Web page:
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Surrey failed to 'accept and act' on children's services failures

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Senior management and elected members at Surrey CC have been heavily criticised by Ofsted for failing to “accept and act” on serious failings in the council’s children’s services identified in 2015.

A damning report, published today following an inspection between February and March this year, said a lack of “urgency” in responding to problems highlighted by the regulator left too many of the most vulnerable children “exposed to continuing harm for long periods of time”.

Rating services ‘inadequate’, inspectors said repeated assessments and interventions experienced by children and families “often over a number of years” had not achieved ”sustainable changes”.

Surrey’s children’s services were also rated ‘inadequate’ at the last full inspection in 2015, which found widespread and serious failures “that potentially leave children at risk of harm” and inspectors heavily criticised the council’s leadership and managers for failing to act.

Today’s report said these problems persisted and were compounded by an “ineffective” improvement board, resulting in “some worrying examples of drift and delay in the face of escalating risk for the most vulnerable children”.

It added internal thresholds for intervention were “confused” and poorly understood by external agencies.

A review commissioned by Surrey, after serious shortcomings in frontline management oversight were identified, assessed more than 300 cases. It found a “small number” of these children required “urgent measures to safeguard them from harm”.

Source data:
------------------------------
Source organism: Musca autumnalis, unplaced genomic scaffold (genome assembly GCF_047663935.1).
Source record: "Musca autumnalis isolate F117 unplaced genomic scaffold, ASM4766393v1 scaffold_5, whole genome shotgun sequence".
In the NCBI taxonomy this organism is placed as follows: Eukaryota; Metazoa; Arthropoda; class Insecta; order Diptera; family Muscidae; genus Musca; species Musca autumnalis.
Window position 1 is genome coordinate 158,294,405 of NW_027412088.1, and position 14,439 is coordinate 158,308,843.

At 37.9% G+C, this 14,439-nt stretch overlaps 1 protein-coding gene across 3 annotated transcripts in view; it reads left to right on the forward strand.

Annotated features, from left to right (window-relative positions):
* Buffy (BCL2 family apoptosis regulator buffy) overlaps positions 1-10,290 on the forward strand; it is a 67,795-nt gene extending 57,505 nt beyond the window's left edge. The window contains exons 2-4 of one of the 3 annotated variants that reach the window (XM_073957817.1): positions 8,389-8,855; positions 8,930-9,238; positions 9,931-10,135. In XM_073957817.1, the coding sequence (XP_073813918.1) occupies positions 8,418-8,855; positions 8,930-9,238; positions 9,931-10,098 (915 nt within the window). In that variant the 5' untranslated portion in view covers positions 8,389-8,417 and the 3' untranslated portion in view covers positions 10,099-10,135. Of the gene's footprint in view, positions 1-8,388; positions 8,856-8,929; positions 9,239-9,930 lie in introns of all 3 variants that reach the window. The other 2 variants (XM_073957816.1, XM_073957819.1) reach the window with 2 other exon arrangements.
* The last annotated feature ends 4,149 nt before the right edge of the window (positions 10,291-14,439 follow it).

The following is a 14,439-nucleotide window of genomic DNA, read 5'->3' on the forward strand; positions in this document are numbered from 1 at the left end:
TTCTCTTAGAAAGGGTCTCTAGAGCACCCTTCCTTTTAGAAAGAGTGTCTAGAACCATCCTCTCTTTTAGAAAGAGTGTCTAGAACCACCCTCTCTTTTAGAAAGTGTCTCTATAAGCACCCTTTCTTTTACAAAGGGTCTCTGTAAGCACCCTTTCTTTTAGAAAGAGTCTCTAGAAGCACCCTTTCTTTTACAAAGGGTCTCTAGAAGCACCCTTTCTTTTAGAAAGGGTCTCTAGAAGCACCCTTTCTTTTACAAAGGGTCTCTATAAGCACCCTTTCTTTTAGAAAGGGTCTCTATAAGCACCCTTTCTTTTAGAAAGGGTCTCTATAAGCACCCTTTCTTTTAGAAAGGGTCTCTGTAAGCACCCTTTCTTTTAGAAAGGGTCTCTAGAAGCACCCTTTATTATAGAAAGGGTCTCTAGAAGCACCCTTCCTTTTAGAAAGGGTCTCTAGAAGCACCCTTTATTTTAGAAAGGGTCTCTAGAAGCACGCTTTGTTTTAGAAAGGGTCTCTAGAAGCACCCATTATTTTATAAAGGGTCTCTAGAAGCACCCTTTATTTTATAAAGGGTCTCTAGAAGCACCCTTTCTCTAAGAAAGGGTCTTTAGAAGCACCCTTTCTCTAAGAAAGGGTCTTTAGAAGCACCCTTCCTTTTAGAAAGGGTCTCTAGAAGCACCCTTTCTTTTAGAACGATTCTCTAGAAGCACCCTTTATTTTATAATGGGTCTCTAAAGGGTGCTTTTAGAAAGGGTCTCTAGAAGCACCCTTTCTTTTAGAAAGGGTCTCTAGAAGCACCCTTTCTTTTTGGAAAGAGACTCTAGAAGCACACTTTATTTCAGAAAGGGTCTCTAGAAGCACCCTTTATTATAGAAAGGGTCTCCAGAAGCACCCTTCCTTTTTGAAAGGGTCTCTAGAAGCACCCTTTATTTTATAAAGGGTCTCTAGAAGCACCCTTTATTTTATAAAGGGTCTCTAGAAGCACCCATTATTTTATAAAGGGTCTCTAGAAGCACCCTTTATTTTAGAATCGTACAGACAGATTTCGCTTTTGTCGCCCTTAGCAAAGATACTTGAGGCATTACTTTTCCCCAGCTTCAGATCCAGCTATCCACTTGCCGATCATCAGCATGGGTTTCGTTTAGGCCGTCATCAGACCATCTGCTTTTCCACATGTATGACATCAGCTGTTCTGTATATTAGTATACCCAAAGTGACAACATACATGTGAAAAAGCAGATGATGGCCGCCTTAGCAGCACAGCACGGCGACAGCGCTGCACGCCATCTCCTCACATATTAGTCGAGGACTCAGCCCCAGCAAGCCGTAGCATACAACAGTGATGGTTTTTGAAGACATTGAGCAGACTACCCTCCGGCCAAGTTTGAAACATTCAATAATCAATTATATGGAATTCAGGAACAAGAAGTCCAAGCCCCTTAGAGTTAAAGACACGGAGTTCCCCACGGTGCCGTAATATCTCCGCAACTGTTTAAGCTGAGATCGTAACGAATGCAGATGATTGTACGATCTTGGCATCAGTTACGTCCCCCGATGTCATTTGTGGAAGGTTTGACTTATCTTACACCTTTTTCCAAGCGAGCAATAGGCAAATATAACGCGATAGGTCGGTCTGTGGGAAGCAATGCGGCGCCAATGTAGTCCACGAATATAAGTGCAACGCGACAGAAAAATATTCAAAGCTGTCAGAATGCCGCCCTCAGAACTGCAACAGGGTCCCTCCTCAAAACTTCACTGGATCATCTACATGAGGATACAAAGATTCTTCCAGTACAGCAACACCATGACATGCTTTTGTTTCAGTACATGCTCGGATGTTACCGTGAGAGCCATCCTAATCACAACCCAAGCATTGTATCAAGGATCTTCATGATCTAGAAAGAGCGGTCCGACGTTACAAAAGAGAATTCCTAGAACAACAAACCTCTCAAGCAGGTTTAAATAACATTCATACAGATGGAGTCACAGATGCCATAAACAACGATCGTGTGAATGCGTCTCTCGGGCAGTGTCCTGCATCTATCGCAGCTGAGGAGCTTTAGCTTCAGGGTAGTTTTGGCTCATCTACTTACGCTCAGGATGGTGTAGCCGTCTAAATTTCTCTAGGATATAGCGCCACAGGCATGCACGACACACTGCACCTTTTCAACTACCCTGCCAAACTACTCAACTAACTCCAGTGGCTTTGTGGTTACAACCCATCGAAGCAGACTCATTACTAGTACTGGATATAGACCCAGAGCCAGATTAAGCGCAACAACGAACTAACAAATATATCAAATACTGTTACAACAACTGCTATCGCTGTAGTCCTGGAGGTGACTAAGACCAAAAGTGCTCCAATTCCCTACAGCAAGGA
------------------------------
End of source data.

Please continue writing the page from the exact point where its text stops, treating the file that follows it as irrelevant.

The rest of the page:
However, the report said there had been “more focused partnership working” in recent months and inspectors found evidence of a “positive change in culture” following the appointment of interim strategic director for children, schools and families Rose Durban in October last year.

Former Essex CC executive director for social care and education Dave Hill, who has been the Department for Education’s commissioner at NorfolK CC and Birmingham City Council, took over children’s services in Surrey last month.

Joanna Killian, with whom Mr Hill worked for when she was Essex’s chief executive for nine years until 2015, was appointed Surrey’s top officer in November last year, replacing David McNulty. 

The report said: “Very recently, leaders, managers and elected members have grasped the scale of improvement needed through an honest acceptance of the depth of practice shortcomings, and a concerted focus on improving children’s experiences and outcomes.

“This positive cultural change is starting to build a better understanding of risk, a learning-based practice model and more confident, informed social work with children.”

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